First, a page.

Recently, a Florida church called a grieving mother, the night before her son’s funeral, to inform her that the ceremony could not take place in the church because the deceased was gay. The pastor made this incredibly heartless decision because he said he’s a “man of god.” “Based on our preaching of the scripture, we would have been in error to allow the service in our church,” the pastor said. “I’m not trying to condemn anyone’s lifestyle [sic], but at the same time, I am a man of God, and I have to stand up for my principles.”
As a Dad, I can’t begin to imagine the heartbreak of having to bury a child. And to have salt rubbed into that wound by your family church and pastor is, in my opinion, unforgivable. This is the kind of thing that started my personal divide with religion. I used to volunteer as a leader of a church-based boy’s club, similar to scouts. I was asked to resign, after five years, because my divorce, and upcoming second marriage made me an “unsuitable role model.”
Another problem is that this lack of acceptance is not only from sources like religious institutions. Unfortunately, it seems to be somewhat internal, as well. Recently, there have been articles released detailing what looks like a separation within the LGBT community. One explains in great detail how the LGB part of us is not only ignoring the T part, but essentially “throwing them to the wolves” in order to advance our own “agenda.” http://prospect.org/article/45-years-after-stonewall-lgbt-movement-has-transphobia-problem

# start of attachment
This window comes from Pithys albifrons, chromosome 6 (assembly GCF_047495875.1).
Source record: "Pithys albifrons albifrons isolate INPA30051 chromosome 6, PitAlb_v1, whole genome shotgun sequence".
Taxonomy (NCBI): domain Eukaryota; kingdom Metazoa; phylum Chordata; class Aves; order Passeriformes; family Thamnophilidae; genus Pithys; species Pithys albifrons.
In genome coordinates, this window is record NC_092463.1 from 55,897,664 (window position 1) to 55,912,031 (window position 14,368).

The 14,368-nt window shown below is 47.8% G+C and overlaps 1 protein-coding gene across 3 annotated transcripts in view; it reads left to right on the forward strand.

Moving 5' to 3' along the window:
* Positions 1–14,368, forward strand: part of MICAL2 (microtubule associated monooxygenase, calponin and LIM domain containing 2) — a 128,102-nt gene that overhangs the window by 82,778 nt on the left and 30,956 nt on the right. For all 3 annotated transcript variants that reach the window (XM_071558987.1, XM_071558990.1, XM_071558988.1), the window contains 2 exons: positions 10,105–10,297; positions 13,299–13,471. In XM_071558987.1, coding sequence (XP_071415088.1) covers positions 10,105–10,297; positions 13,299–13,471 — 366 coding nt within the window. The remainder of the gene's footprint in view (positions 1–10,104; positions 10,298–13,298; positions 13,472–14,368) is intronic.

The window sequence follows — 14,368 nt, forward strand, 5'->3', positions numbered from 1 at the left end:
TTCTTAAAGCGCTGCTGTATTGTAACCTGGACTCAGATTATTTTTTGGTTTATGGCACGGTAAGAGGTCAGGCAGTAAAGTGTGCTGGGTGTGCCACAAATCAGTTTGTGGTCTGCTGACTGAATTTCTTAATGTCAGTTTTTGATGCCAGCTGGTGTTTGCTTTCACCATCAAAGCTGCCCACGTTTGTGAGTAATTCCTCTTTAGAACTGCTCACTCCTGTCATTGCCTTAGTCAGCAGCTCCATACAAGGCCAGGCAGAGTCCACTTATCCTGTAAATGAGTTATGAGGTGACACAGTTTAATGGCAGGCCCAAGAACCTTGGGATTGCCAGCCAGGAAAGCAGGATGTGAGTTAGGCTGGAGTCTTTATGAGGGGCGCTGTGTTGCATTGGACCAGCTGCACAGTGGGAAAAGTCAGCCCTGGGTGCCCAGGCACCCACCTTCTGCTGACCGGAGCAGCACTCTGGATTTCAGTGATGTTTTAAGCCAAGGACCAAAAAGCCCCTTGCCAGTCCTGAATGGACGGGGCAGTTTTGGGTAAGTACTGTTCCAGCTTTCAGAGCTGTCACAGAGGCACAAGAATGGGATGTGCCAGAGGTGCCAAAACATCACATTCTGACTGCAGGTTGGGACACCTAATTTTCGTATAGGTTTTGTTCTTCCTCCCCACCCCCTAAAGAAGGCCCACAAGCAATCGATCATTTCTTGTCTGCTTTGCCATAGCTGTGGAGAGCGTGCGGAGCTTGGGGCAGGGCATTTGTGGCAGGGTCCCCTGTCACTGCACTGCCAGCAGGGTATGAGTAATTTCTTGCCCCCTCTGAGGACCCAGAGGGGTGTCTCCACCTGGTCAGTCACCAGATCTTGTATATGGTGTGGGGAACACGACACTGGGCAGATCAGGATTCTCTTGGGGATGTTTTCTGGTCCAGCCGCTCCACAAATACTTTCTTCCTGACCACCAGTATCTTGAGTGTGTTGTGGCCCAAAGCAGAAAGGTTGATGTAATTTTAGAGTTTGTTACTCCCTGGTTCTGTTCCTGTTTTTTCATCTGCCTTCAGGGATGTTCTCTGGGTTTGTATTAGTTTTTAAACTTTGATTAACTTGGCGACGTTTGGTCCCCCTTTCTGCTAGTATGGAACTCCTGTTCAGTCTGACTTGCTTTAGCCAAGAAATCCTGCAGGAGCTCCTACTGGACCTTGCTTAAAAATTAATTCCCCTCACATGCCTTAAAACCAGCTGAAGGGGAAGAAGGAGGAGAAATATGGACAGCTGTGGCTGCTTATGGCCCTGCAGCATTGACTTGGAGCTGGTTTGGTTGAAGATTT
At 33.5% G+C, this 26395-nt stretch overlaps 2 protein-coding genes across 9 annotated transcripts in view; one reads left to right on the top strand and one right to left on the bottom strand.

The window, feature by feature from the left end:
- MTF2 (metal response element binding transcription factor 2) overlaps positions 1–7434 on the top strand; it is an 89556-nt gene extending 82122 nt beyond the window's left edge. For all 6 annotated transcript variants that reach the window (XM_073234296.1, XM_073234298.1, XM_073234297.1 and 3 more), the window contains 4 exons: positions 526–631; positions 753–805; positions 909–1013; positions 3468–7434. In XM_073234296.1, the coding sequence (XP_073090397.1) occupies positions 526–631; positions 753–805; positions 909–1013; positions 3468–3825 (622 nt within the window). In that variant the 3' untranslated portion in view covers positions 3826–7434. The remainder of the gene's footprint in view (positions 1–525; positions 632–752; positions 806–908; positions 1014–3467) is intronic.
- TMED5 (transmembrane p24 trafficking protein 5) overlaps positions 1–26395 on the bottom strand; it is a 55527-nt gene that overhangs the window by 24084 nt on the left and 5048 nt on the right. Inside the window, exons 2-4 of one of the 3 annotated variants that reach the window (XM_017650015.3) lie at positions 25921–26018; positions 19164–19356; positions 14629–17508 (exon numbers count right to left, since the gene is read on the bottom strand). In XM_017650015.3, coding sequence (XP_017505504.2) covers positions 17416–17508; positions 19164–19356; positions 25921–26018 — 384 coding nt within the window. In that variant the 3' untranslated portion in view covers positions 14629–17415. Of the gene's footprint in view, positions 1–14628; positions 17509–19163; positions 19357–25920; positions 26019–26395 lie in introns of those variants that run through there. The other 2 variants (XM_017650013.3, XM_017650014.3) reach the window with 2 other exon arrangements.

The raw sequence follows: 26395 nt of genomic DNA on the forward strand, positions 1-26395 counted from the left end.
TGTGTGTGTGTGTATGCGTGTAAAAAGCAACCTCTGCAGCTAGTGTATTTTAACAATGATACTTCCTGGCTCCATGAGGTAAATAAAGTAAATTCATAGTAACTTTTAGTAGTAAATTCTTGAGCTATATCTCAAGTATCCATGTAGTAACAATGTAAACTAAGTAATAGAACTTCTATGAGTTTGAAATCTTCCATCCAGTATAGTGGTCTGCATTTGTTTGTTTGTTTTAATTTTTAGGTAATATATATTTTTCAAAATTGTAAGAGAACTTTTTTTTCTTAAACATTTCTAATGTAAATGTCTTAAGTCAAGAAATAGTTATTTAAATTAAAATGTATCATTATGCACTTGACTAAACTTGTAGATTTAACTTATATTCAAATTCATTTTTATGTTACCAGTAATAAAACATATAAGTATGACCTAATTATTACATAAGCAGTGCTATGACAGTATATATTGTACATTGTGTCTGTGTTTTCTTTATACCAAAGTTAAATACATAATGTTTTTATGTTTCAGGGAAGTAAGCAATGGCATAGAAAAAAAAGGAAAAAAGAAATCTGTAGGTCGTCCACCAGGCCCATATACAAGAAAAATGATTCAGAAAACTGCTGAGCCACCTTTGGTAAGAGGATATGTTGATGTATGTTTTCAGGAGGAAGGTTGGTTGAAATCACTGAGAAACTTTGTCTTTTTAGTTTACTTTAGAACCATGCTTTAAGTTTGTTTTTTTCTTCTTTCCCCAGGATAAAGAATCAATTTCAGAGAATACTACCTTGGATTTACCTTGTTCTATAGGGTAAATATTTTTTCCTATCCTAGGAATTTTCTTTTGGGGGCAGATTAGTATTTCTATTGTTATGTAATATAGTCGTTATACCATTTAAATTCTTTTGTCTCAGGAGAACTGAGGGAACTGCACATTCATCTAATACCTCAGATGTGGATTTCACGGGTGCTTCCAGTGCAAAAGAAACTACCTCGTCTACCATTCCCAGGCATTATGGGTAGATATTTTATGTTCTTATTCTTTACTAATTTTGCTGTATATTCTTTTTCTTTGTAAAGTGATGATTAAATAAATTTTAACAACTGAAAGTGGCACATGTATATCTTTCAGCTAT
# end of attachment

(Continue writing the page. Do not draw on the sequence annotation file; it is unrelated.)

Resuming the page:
While I agree completely that greater transgender understanding, education and insight are needed in our movement, claiming that all LGB people are “against” all T people is a huge, and unfair generalization. We NEED to work together as a cohesive unit in order to be taken seriously. Those that oppose us are providing a united front in their opposition. The main source of opposition is the religious front. While they may be from different religions, with totally different views on a lot of subjects, they are definitely united in their anger and hatred of our community as a whole. For this war, they’ve put their other differences aside. They’ve strengthened themselves by agreeing on ONE small aspect of their beliefs. We, as LGBT, allies and friends have so much more in common with each other than one tenuous belief. Let’s use this commonality to stand up, together, and fight this war.
“Acceptance is not love. You love a person because he or she has lovable traits, but you accept everybody just because they’re alive and human.” ~ Albert Ellis
A final thought. To quote a dear friend, “there are three words to this continuum.” Once we’ve gotten past being “tolerated,” and gained acceptance as integral parts of the human race, then we, along with the rest of the world can…
- To observe (a day) or commemorate (an event) with ceremonies or festivities.
- To praise widely or to present to widespread and favorable public notice, as through newspapers or novels.
- To have or participate in a party, drinking spree, or uninhibited good time
And trust me, the LGBT community KNOWS how to celebrate!